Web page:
Discovering Ferdinand Bauer - Completed
at Conference Room (Level 4), National Library of Australia
Friday, 20 October 2017 from 12:30 PM to 1:30 PM + Add to calendar20/10/2017 12:3020/10/2017 13:30Australia/SydneyDiscovering Ferdinand BauerDiscovering Ferdinand Bauer Friday, 20 October 2017 from 12:30 PM to 1:30 PM (AUS Eastern Standard Time) Organiser Friends Executive Officer 02 6262 1551 firstname.lastname@example.org Address Conference Room (Level 4), National Library of Australia Parkes Pl W Canberra ACT 2600 Australia Event web page: https://www.stickytickets.com.au/56337/discovering_ferdinand_bauer.aspxConference Room (Level 4), National Library of Australia
Parkes Pl W
Canberra ACT 2600
AustraliaFriends Executive Officerfriends@nla.gov.aufalseDD/MM/YYYY2880
|Friends of the NLA and AGHS members||$10.00||--Ticket sales closed--|
|Non-members||$15.00||--Ticket sales closed--|
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Presented in association with the Australian Garden History Society.
Botanical artist Ferdinand Bauer was the first European to record in detail and unprecedented range the unique plants and animals of Australia. In this lecture, David Stuart explores the work of Bauer, whose work is spread around the globe, with significant holdings in Vienna.
Bauer made a major contribution to a number of significant works on European botany including the Codex Liechtenstein and Sibthorp's work on the plants and flowers of the Mediterranean. But for Australians what makes him a figure of special interest is the work he completed after he was chosen by Sir Joseph Banks in 1801 to be the natural history draughtsman to the expedition to Terra Australis under Captain Matthew Flinders. This was to be the first circumnavigation of the continent of Australia.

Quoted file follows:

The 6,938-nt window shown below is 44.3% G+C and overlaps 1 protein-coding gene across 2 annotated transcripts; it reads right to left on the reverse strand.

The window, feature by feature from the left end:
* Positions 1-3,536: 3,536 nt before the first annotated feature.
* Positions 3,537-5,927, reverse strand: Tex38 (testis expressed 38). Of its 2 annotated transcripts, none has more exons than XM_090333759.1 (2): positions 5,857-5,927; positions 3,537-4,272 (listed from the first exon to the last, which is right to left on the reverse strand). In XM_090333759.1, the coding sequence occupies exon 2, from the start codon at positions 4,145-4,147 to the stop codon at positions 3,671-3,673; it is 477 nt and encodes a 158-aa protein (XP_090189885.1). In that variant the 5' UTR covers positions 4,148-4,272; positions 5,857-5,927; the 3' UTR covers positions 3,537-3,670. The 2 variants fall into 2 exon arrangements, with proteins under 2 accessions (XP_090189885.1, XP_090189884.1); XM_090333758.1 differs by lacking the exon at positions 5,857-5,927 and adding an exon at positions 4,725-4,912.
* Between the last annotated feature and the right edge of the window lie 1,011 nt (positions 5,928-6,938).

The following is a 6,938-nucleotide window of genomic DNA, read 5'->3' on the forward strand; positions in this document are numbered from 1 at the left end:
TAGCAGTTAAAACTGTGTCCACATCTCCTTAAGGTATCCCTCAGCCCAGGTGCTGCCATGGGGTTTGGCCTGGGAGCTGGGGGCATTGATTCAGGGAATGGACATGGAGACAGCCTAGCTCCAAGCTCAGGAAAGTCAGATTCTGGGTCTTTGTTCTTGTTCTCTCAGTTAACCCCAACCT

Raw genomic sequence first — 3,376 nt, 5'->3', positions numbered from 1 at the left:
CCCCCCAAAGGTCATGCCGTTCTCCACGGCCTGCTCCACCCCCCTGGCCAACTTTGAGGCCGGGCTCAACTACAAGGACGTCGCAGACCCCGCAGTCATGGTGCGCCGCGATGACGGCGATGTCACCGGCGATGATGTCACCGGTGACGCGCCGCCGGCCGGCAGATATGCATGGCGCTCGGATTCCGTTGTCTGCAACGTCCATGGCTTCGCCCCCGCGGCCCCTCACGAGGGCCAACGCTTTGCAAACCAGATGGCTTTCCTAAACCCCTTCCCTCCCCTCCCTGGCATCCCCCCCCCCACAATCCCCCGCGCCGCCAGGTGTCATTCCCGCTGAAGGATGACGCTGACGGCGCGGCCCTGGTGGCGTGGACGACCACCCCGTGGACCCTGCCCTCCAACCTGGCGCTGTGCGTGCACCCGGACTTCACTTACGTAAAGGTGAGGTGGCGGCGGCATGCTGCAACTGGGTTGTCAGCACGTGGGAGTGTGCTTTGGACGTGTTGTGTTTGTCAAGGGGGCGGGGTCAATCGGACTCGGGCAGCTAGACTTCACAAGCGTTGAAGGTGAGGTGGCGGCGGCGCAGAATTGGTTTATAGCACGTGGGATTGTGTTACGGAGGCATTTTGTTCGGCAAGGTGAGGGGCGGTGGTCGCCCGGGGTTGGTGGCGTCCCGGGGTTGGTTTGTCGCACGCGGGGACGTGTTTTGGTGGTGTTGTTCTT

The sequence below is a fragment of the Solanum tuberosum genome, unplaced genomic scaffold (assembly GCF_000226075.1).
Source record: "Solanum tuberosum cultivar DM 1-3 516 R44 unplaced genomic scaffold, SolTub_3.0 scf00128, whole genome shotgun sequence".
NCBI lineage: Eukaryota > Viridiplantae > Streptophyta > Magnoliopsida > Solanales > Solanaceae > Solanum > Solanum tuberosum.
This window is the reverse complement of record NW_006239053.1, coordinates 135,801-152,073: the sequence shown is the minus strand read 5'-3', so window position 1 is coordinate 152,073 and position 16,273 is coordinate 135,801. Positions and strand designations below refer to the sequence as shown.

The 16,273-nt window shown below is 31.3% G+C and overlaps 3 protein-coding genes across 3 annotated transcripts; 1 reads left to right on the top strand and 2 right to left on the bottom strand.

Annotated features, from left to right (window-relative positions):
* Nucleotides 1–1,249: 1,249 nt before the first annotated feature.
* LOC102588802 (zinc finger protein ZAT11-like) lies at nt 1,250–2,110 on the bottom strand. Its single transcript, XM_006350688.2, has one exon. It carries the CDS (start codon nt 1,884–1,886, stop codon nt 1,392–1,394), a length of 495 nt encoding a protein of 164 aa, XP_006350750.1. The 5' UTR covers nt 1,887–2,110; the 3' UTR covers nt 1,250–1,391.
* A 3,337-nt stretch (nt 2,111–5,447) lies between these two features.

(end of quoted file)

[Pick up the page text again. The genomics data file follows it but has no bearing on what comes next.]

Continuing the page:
Two hundred years later, Bauer’s illustrations of Australian flora and fauna are still remarkable, both as art and for their scientific value and he is internationally acclaimed as one of the greatest botanical artists of all times. His technique allowed him to reproduce form, tone and shading with extraordinary precision. His work is, however, spread around the globe. How we can access, and draw on, his remarkable record of Australian biodiversity remains an important challenge.
David Stuart was Australia's Ambassador to Austria from August 2012 until October 2016. He arrived with some knowledge of Ferdinand Bauer's importance in Australian botanical history, and his early engagement with the Museum of Natural History (NHM) in Vienna led to the first ever public exhibition by the NHM of Bauer's work, held in August 2015, and set the path for further collaboration between the NHM and Australian counterparts.
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Image: Bauer, Ferdinand, 1760-1826, [Stewartia serrata] [picture], [180-], watercolour, nla.obj-135228098
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